Stephen Vaughan (merchant)

Stephen Vaughan (died 1549) was an English merchant, royal agent and diplomat, and supporter of the Protestant Reformation.


He was a merchant of London. About 1520 he made the acquaintance of Thomas Cromwell, and in March 1523-4 he was in Cromwell's service. Through Cromwell's influence he was employed by Cardinal Wolsey on the business of Cardinal College. He was still mainly occupied with commerce, and was a member of the Company of Merchant Adventurers of London. He frequently visited Antwerp, and was entrusted with commissions on behalf of Cromwell and of Henry VIII, and about 1530 became royal agent or king's factor in the Netherlands. His principal duty was to negotiate loans with the Fuggers, on commission.[1]

John Hutton, governor of the Merchant Adventurers' Company, in 1529 instigated charges of heresy against Vaughan before William Warham, the [Archbishop of Canterbury] and Sir Thomas More. The influence of Cromwell protected Vaughan, but More continued to seek evidence against him, and succeeded in turning George Constantine to use,[2] and the matter was raised again in 1532. Meanwhile in 1531 Henry VIII asked Vaughan to persuade William Tyndale to retract his heretical opinions and return to England. Vaughan had various ineffectual interviews with Tyndale, and forwarded early copies of his books to the king. His efforts did not satisfy Henry VIII, who thought Vaughan too sympathetic towards Tyndale, though Cromwell said otherwise.[3] Vaughan also interceded in Hugh Latimer's favour when he was cited before convocation in January 1532, and reacted by writing a protest against Henry's persecution of reformers. He weathered this storm over his Protestant views. On Hutton's death about 1534 Vaughan succeeded him as governor of the Merchant Adventurers' Company. He also became, in succession to Sir John Hackett, president of the factory of English merchants at Antwerp, residing in what was called 'the English House. On 10 April 1534 he was appointed a clerk in chancery, an office which did not prevent his residence at Antwerp, and was on 6 August 1534 appointed to a salaried royal secretarial position.[1]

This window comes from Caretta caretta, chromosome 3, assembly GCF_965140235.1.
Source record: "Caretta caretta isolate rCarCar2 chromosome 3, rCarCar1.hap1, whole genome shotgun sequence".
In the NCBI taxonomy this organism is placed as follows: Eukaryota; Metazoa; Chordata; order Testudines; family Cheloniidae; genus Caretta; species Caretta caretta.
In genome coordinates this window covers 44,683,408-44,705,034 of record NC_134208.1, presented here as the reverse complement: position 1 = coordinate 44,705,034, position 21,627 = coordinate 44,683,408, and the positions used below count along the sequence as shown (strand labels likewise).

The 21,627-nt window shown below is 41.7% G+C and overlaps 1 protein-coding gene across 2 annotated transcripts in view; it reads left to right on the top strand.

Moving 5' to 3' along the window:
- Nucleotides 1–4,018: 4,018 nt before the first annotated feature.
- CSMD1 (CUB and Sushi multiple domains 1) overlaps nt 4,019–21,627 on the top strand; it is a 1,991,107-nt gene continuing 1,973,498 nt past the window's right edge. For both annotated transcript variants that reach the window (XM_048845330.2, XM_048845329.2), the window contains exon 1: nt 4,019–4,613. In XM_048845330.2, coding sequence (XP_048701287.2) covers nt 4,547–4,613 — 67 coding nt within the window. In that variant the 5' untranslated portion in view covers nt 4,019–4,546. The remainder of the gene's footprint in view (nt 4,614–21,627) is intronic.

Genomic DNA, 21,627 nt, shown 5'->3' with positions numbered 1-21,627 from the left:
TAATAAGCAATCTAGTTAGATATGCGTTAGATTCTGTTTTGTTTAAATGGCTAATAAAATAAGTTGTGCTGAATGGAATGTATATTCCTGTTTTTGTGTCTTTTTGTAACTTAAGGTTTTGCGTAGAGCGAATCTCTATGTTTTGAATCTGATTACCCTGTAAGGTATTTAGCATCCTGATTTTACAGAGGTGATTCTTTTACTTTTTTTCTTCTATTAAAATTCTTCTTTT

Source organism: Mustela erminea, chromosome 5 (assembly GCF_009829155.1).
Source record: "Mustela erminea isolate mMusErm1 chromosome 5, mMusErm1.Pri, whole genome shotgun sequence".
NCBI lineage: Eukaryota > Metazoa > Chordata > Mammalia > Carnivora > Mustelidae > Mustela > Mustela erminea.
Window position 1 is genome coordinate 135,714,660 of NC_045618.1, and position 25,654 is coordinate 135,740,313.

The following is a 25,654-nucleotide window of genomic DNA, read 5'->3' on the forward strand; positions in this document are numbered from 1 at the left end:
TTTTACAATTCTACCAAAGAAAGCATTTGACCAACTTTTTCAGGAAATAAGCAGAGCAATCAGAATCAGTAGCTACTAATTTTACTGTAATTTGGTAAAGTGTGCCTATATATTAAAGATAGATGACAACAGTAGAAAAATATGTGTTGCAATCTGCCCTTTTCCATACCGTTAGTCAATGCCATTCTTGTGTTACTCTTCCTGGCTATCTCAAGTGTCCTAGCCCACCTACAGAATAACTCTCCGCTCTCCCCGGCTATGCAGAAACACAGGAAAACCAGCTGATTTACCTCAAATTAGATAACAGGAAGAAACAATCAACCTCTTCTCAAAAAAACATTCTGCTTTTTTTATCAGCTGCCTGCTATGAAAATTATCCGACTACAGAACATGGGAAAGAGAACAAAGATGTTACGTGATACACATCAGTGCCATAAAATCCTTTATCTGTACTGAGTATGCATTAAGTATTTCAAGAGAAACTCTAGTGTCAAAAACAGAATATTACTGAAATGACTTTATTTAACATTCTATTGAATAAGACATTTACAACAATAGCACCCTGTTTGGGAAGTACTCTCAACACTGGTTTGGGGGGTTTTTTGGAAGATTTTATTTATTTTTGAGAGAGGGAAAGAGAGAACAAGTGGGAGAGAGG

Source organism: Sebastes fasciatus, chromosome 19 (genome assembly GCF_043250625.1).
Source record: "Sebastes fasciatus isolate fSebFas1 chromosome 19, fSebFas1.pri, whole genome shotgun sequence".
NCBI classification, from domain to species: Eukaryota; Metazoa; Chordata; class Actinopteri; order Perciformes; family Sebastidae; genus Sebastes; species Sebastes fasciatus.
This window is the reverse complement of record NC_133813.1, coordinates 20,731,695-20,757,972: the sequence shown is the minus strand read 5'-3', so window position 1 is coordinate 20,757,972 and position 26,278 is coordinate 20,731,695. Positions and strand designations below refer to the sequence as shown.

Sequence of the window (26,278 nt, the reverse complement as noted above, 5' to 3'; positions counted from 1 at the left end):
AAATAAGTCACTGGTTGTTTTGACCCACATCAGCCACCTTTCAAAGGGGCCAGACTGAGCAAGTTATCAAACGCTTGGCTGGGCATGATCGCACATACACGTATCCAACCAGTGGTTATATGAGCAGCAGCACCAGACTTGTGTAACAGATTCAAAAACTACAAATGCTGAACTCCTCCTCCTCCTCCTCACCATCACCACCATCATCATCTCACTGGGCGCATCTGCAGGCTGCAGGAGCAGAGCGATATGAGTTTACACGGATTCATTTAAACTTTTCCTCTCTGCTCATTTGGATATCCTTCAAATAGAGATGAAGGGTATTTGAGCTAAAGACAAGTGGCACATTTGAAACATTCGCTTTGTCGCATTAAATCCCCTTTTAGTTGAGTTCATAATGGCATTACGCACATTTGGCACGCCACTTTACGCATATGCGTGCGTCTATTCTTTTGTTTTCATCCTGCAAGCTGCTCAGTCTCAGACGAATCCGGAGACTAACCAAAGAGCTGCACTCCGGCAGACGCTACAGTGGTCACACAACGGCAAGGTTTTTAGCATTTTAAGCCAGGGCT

In December 1532 Vaughan was sent on a mission to Paris and Lyons, and in August following accompanied Christopher Mont on his tour through Germany to report on the political situation; after visiting Nuremberg, Cologne, and Saxony, he returned to Antwerp in December, where he sought to effect the capture of William Peto. In January 1536 he was in England, and was sent to watch over Eustace Chapuys during his interview with Catherine of Aragon, at Kimbolton, shortly before her death. That summer, when again at Antwerp, he made vain efforts to save Tyndale, who was executed. Soon afterwards he was given a position in the Royal mint, of which he ultimately became under-treasurer. In 1538 he was sent with Thomas Wriothesley and Sir Edward Carne to negotiate respecting the intended marriage of Henry VIII with the Duchess-consort of Milan. About the same time he became governor of the merchant adventurers of Bergen, and in 1541 he was sent with Carne to the regent of Flanders to procure the repeal of the restrictions on English commerce. In 1544 he was granted the clerkship of dispensations, and about the same time the priory of St. Mary Spital, Shoreditch. He retained his post as agent in the Netherlands until September 1546, when he returned to England and occupied himself with his business as under-treasurer of the mint. On 26 October 1547 he was returned to parliament for Lancaster.[1]

Vaughan died in London on 25 December 1549.[1]


He was twice married: first, to Margery Gwynneth or Guinet, whose brother, John Guinet, clerk, was his executor; and, secondly, to Margery Brinclow, widow of Henry Brinkelow. The second marriage was licensed on 27 April 1546, and apparently took place at Calais, in the chapel of the lord-deputy, George Brooke, 9th Baron Cobham. By his first wife Vaughan had three surviving children, two daughters one of whom was Anne Locke, and a son Stephen, who inherited his father's property (consisting of twelve tenements in St. Mary Spital, Shoreditch, three in Watling Street, All Saints, one in St. Benedict's, and one in Westcheap).[1]


  1. 1 2 3 4 5 s:Vaughan, Stephen (DNB00)
  2. Peter Ackroyd, The Life of Thomas More (1998), p. 297.
  3. Robert Hutchinson, Thomas Cromwell (2007), p. 49.


Further reading

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